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Irish Open: Padraig Harrington is smiles better as he’s in mix

By Karl MacGinty

It's been a while since Padraig Harrington had so much fun on the fairways.

Golf, it seemed, had become almost a chore for the Dubliner since he became a three-time Major Champion.

Yet the frustration of two years without a victory since his US PGA Championship success at Oakland Hills melted away during yesterday's second round of the ‘3' Irish Open.

Instead, Harrington once again became professional golf's greatest Houdini, illuminating a gray, rain-softened day on the Killeen Course with an astounding series of escapes.

Having conceded on Thursday that he's been struggling for confidence, Harrington literally cast off the chains of uncertainty which have recently ensnared his short game.

He virtually laughed his way to the second round 67 which propelled him into joint third on seven under par with eight others, including Rory McIlroy and his fellow-Ulsterman Michael Hoey, five behind runaway leader Ross Fisher.

Fisher, in the group behind Harrington, went breathtakingly close to posting the European Tour's first 59, settling instead for a 61, his lowest round score in tournament play and matching the all-time record at the Irish Open, set by Graeme McDowell at Baltray last year.

Despite the Englishman's exciting surge to the top of the leaderboard, the early birds who'd flocked to the fairway ropes in their thousands early yesterday to watch Harrington play with US Open champ McDowell and Damien McGrane, simply could not tear themselves away from this celebrated Irish threeball.

Especially given Meathman McGrane's determination match Harrington's spectacular efforts with several miracle shots of his own.

In fact, there was no shortage of high-class action elsewhere on the golf course.

McIlroy, 21, holed-out brilliantly from an nasty lie well to the right of a greenside bunker at 13 as he reclaimed the bragging rights from Darren Clarke yesterday with a 68, two better than Ulster's Ryder Cup vice-captain, who found the going far tougher as he “lost the pace of the greens”.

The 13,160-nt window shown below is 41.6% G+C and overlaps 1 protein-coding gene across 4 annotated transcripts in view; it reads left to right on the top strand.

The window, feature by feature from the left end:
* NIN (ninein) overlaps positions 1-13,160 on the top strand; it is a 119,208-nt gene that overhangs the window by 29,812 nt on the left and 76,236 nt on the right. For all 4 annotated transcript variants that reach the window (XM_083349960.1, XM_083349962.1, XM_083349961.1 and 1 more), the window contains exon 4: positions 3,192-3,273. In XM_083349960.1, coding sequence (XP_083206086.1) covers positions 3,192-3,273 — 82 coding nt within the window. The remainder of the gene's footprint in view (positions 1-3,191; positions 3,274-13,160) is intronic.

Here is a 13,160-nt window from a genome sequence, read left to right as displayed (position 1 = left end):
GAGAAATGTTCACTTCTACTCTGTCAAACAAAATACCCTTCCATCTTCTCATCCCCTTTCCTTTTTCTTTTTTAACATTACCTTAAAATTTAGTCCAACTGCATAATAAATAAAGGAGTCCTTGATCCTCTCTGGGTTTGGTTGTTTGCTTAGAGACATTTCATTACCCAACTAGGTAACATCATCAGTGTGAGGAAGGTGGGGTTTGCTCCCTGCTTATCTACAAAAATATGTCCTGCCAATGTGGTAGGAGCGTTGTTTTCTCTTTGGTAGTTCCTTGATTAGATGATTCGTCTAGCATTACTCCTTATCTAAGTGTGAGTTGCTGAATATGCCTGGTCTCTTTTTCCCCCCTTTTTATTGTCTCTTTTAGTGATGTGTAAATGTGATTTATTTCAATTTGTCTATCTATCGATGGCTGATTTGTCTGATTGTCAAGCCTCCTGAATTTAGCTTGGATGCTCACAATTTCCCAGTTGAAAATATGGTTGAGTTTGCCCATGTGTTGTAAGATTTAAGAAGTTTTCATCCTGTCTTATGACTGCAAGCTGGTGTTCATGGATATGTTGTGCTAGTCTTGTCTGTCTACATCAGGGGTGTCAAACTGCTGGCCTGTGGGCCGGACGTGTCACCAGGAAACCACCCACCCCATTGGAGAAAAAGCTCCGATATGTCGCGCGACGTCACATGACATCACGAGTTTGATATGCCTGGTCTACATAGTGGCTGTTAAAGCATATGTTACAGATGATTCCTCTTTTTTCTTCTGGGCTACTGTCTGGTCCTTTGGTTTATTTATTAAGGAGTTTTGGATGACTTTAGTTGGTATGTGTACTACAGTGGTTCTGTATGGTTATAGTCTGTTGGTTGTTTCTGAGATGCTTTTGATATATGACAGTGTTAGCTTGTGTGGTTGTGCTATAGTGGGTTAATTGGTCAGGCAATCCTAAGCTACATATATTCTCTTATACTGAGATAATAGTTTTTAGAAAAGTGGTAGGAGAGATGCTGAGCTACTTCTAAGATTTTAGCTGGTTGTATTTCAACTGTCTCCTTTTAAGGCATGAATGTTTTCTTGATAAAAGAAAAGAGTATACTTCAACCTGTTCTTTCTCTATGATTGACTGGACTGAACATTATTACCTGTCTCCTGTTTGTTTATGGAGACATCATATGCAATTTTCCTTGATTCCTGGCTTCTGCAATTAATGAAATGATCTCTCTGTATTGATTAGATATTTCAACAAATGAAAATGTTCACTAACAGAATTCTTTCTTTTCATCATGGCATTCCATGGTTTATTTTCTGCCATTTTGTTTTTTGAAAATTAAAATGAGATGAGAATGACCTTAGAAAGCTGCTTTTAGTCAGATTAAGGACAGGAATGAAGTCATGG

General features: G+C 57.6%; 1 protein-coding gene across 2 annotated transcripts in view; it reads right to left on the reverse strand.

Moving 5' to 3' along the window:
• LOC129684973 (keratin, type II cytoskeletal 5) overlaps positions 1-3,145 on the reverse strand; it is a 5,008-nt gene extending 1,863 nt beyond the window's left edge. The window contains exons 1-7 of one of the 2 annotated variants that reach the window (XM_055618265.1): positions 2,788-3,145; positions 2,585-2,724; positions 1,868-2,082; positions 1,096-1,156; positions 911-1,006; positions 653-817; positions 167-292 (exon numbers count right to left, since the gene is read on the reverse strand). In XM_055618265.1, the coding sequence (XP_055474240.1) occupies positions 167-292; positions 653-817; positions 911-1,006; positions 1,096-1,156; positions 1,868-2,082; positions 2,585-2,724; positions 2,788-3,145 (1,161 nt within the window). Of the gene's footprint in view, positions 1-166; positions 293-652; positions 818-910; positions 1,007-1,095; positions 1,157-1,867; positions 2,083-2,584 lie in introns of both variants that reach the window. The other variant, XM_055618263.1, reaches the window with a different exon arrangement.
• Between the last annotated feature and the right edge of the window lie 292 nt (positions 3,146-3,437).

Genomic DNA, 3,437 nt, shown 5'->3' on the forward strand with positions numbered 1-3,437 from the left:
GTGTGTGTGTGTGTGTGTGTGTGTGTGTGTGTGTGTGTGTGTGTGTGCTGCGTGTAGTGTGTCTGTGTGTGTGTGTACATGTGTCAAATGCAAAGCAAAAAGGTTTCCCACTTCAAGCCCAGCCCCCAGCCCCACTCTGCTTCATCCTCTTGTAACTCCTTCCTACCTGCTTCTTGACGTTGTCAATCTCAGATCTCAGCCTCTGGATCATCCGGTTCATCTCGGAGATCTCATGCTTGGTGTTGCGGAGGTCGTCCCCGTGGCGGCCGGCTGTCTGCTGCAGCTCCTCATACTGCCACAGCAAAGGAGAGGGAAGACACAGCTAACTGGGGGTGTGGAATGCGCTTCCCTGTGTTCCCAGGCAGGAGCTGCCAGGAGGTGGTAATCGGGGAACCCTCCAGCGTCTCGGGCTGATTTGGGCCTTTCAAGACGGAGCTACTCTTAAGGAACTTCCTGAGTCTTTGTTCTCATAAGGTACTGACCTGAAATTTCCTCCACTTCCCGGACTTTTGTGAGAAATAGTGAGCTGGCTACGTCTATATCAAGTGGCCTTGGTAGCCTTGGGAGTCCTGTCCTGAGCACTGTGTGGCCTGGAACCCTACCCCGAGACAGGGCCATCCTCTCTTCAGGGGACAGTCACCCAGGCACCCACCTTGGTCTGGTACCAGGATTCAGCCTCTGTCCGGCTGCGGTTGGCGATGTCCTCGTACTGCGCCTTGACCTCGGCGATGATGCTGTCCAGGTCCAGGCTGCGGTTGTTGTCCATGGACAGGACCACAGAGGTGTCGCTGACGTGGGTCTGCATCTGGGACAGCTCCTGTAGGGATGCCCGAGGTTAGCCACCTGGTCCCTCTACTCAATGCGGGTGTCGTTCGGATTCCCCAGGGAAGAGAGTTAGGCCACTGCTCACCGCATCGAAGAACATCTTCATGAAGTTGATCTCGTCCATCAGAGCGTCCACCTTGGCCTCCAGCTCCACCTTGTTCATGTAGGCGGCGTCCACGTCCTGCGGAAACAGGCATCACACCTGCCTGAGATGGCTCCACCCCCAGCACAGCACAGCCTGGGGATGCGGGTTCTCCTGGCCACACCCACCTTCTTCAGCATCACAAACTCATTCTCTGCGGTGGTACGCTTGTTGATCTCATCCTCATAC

Yet the performance of Harrington was utterly compelling as he recaptured some of the fearless, carefree qualities of his youth.

Even McDowell, who “struggled horrendously” on the greens and, after signing for a lack-lustre 72, spent an anxious afternoon hovering just inside the cut mark on level par, admitted he'd been captivated by the fireworks exploding around him.

“I had to stand there and watch chip-ins and bombs and all that kind of stuff going on,” he said.

“In one sense it was frustrating because I didn't hit the ball badly but I've just had a lesson over the last two days from the boys there on how to get the ball up and down and I need to take heed of it.”

Nodding towards Harrington, being interviewed by TV nearby, McDowell went on: “You've got to respect that guy behind me there. He knows how to scramble, he knows how to handle himself.”

The high-jinx began when Harrington, two-under through the turn after nice birdies at eight and nine, drove deep into the trees to the left of 11. He found a fairly decent lie in the ferns but in his determination not to hit his escape through the fairway, the Dubliner topped his ball into nearby rough.

Bogey seemed likely when his approach shot came to rest 20 feet from the pin but Harrington holed the putt, underlining what a morale-boost this effort was by punching the air as the ball dropped.

Yet the most outrageous putt of

the day was holed by Harrington at 15. He hit this 50-footer so hard, TV commentator Wayne 'Radar' Reilly reckoned “he'd need a wedge for the next” ... yet the ball crashed into the back of the hole, hopped three inches into the air and hit the front lip before falling into the cup.

It's moot if Ireland's Laughing Cavalier or anyone else will catch Fisher this weekend if he continues play as flawlessly, though some described his sterling effort yesterday as “one that got away”.

Needing two more birdies in his final four holes to make history, pushed an eight foot opportunity wide of the cup at 15 and played the final three holes in par.

In fairness, an ill-wind drove heavy rain in off Lough Leane as Fisher played those closing holes. Maybe Mother Nature wanted to spare Killarney blushes.

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